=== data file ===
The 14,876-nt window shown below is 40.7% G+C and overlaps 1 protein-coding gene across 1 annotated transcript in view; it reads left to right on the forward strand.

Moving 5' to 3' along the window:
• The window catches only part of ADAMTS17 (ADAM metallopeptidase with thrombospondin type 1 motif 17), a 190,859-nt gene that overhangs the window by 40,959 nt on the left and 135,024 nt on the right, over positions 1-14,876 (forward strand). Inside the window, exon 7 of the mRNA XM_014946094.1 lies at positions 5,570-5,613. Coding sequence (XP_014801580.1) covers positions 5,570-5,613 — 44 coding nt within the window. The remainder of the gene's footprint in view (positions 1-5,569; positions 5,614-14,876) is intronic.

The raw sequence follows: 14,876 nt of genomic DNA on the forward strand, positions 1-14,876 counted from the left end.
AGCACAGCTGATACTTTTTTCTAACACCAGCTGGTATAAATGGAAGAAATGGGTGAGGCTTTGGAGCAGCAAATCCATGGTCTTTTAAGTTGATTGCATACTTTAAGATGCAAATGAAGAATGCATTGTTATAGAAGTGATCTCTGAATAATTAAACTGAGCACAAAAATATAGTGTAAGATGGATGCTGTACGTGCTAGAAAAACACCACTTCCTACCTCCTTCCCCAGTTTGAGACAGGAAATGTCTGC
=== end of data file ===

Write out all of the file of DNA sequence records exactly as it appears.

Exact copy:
The 14,876-nt window shown below is 40.7% G+C and overlaps 1 protein-coding gene across 1 annotated transcript in view; it reads left to right on the forward strand.

Moving 5' to 3' along the window:
• The window catches only part of ADAMTS17 (ADAM metallopeptidase with thrombospondin type 1 motif 17), a 190,859-nt gene that overhangs the window by 40,959 nt on the left and 135,024 nt on the right, over positions 1-14,876 (forward strand). Inside the window, exon 7 of the mRNA XM_014946094.1 lies at positions 5,570-5,613. Coding sequence (XP_014801580.1) covers positions 5,570-5,613 — 44 coding nt within the window. The remainder of the gene's footprint in view (positions 1-5,569; positions 5,614-14,876) is intronic.

The raw sequence follows: 14,876 nt of genomic DNA on the forward strand, positions 1-14,876 counted from the left end.
AGCACAGCTGATACTTTTTTCTAACACCAGCTGGTATAAATGGAAGAAATGGGTGAGGCTTTGGAGCAGCAAATCCATGGTCTTTTAAGTTGATTGCATACTTTAAGATGCAAATGAAGAATGCATTGTTATAGAAGTGATCTCTGAATAATTAAACTGAGCACAAAAATATAGTGTAAGATGGATGCTGTACGTGCTAGAAAAACACCACTTCCTACCTCCTTCCCCAGTTTGAGACAGGAAATGTCTGC